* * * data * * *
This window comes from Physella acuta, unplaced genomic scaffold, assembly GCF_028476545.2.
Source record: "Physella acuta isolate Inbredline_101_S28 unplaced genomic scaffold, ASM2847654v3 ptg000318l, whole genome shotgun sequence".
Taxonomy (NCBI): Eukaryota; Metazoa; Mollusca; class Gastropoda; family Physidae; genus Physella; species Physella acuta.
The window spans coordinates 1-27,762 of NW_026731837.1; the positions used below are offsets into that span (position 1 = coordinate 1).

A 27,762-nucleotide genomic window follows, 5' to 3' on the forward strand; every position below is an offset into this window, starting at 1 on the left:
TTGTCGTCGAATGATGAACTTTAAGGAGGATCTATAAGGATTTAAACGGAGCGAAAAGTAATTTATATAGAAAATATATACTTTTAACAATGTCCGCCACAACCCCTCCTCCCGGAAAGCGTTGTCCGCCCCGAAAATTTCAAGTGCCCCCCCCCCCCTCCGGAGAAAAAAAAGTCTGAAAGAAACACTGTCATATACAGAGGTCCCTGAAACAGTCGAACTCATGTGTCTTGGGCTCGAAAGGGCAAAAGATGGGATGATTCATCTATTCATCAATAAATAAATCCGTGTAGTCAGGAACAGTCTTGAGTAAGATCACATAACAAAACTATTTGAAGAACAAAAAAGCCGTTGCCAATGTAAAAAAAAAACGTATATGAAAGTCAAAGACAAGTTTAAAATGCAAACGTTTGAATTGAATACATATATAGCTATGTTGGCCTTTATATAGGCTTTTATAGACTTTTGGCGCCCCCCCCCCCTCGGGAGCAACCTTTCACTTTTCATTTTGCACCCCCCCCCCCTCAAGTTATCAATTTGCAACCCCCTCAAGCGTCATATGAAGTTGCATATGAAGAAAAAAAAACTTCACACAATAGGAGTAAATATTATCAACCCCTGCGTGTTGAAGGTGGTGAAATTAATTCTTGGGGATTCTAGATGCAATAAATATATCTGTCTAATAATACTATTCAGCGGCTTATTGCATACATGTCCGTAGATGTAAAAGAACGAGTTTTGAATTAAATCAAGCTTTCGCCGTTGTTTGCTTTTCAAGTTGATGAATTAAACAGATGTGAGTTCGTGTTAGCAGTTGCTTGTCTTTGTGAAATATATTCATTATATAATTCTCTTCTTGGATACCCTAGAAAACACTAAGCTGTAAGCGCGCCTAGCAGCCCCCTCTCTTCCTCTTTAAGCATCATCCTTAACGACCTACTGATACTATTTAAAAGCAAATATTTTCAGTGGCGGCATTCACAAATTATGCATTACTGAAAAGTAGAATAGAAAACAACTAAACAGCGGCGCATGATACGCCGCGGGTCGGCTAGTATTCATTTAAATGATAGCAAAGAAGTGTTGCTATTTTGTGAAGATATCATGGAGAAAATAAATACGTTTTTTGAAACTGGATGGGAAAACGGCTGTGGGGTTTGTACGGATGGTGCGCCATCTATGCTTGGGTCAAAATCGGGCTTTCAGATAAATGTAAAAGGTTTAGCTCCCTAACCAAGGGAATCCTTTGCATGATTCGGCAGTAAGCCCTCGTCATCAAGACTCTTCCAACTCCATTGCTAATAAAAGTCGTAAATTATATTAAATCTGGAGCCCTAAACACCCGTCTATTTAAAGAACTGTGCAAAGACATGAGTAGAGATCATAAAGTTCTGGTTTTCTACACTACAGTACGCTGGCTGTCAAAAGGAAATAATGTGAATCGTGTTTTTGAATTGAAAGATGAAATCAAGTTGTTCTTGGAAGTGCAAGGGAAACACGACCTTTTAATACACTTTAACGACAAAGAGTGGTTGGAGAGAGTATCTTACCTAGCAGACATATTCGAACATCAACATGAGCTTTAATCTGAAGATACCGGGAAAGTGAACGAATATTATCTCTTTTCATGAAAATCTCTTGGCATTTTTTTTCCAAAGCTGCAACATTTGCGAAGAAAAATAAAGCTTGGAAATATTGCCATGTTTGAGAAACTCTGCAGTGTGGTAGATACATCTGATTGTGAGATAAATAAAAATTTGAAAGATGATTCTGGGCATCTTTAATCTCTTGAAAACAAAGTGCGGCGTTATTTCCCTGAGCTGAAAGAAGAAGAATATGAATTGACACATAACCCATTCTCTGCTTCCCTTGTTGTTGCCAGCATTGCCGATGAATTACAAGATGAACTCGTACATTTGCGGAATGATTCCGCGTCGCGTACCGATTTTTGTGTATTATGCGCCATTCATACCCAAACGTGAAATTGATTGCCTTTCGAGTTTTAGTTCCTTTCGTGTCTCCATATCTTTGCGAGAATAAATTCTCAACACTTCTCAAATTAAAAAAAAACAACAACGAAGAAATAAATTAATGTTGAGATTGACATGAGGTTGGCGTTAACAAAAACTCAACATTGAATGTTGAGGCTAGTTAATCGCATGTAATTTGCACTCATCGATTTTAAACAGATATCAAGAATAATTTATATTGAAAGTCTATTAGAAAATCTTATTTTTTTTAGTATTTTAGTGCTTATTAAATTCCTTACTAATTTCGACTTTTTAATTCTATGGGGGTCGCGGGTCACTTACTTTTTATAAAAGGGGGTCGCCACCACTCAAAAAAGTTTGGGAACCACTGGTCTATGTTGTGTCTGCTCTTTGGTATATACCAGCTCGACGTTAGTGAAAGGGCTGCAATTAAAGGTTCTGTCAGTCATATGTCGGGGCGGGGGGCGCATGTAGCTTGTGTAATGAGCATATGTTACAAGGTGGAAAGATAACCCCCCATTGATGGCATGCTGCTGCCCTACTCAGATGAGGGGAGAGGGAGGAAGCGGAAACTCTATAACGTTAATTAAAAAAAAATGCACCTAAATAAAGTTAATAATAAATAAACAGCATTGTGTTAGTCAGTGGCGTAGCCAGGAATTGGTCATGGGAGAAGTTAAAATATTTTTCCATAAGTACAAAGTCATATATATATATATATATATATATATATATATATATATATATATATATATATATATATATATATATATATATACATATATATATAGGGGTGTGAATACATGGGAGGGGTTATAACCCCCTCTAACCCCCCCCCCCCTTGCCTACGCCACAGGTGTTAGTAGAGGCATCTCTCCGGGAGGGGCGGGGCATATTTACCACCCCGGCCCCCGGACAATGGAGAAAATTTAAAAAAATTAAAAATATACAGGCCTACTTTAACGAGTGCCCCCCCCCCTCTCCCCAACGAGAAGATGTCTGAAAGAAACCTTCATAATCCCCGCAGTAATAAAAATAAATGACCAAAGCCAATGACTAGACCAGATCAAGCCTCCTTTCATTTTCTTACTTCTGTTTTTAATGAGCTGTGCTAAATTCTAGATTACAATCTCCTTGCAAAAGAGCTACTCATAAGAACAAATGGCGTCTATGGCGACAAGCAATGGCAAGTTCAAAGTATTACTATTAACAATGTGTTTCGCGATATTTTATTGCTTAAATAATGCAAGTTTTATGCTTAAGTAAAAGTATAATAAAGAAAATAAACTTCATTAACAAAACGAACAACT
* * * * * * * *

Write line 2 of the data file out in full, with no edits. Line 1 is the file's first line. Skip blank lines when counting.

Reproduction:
Source record: "Physella acuta isolate Inbredline_101_S28 unplaced genomic scaffold, ASM2847654v3 ptg000318l, whole genome shotgun sequence".